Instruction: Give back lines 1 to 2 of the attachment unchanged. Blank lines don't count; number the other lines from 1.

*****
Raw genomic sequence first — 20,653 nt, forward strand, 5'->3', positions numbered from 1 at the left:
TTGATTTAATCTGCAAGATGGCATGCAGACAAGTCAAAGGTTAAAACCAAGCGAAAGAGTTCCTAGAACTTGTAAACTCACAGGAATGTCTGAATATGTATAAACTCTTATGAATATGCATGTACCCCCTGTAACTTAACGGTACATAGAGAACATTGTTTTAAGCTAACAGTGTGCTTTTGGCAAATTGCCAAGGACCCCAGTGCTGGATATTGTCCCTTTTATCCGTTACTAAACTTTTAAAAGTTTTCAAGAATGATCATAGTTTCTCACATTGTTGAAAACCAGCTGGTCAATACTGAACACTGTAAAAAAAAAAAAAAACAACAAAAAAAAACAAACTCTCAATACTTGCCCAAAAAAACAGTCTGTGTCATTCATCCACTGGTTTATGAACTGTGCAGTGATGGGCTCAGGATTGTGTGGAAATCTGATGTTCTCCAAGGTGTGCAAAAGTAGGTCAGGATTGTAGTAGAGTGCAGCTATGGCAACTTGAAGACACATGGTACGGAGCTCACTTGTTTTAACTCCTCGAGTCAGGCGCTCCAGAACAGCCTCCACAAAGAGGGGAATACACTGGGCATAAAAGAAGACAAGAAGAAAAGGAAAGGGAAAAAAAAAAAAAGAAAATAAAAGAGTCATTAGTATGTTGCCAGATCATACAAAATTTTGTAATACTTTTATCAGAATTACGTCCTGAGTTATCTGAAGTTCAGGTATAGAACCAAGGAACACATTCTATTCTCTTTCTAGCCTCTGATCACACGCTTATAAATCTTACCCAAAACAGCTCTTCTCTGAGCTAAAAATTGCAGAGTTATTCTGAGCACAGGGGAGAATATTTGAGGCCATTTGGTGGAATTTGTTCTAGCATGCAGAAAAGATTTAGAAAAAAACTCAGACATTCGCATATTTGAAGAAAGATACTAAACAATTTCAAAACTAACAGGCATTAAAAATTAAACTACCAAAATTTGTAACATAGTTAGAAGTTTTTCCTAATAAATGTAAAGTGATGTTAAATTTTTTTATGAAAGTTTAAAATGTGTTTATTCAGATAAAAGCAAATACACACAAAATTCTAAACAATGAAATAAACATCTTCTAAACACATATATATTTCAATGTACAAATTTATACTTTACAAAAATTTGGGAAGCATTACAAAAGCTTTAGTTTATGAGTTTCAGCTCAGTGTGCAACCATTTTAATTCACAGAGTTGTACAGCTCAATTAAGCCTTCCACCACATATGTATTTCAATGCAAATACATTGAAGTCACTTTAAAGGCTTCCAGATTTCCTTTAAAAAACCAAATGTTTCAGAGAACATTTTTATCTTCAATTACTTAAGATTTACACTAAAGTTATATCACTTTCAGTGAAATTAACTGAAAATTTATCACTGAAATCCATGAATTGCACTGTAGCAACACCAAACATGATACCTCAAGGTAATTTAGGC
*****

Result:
Raw genomic sequence first — 20,653 nt, forward strand, 5'->3', positions numbered from 1 at the left:
TTGATTTAATCTGCAAGATGGCATGCAGACAAGTCAAAGGTTAAAACCAAGCGAAAGAGTTCCTAGAACTTGTAAACTCACAGGAATGTCTGAATATGTATAAACTCTTATGAATATGCATGTACCCCCTGTAACTTAACGGTACATAGAGAACATTGTTTTAAGCTAACAGTGTGCTTTTGGCAAATTGCCAAGGACCCCAGTGCTGGATATTGTCCCTTTTATCCGTTACTAAACTTTTAAAAGTTTTCAAGAATGATCATAGTTTCTCACATTGTTGAAAACCAGCTGGTCAATACTGAACACTGTAAAAAAAAAAAAAAACAACAAAAAAAAACAAACTCTCAATACTTGCCCAAAAAAACAGTCTGTGTCATTCATCCACTGGTTTATGAACTGTGCAGTGATGGGCTCAGGATTGTGTGGAAATCTGATGTTCTCCAAGGTGTGCAAAAGTAGGTCAGGATTGTAGTAGAGTGCAGCTATGGCAACTTGAAGACACATGGTACGGAGCTCACTTGTTTTAACTCCTCGAGTCAGGCGCTCCAGAACAGCCTCCACAAAGAGGGGAATACACTGGGCATAAAAGAAGACAAGAAGAAAAGGAAAGGGAAAAAAAAAAAAAGAAAATAAAAGAGTCATTAGTATGTTGCCAGATCATACAAAATTTTGTAATACTTTTATCAGAATTACGTCCTGAGTTATCTGAAGTTCAGGTATAGAACCAAGGAACACATTCTATTCTCTTTCTAGCCTCTGATCACACGCTTATAAATCTTACCCAAAACAGCTCTTCTCTGAGCTAAAAATTGCAGAGTTATTCTGAGCACAGGGGAGAATATTTGAGGCCATTTGGTGGAATTTGTTCTAGCATGCAGAAAAGATTTAGAAAAAAACTCAGACATTCGCATATTTGAAGAAAGATACTAAACAATTTCAAAACTAACAGGCATTAAAAATTAAACTACCAAAATTTGTAACATAGTTAGAAGTTTTTCCTAATAAATGTAAAGTGATGTTAAATTTTTTTATGAAAGTTTAAAATGTGTTTATTCAGATAAAAGCAAATACACACAAAATTCTAAACAATGAAATAAACATCTTCTAAACACATATATATTTCAATGTACAAATTTATACTTTACAAAAATTTGGGAAGCATTACAAAAGCTTTAGTTTATGAGTTTCAGCTCAGTGTGCAACCATTTTAATTCACAGAGTTGTACAGCTCAATTAAGCCTTCCACCACATATGTATTTCAATGCAAATACATTGAAGTCACTTTAAAGGCTTCCAGATTTCCTTTAAAAAACCAAATGTTTCAGAGAACATTTTTATCTTCAATTACTTAAGATTTACACTAAAGTTATATCACTTTCAGTGAAATTAACTGAAAATTTATCACTGAAATCCATGAATTGCACTGTAGCAACACCAAACATGATACCTCAAGGTAATTTAGGC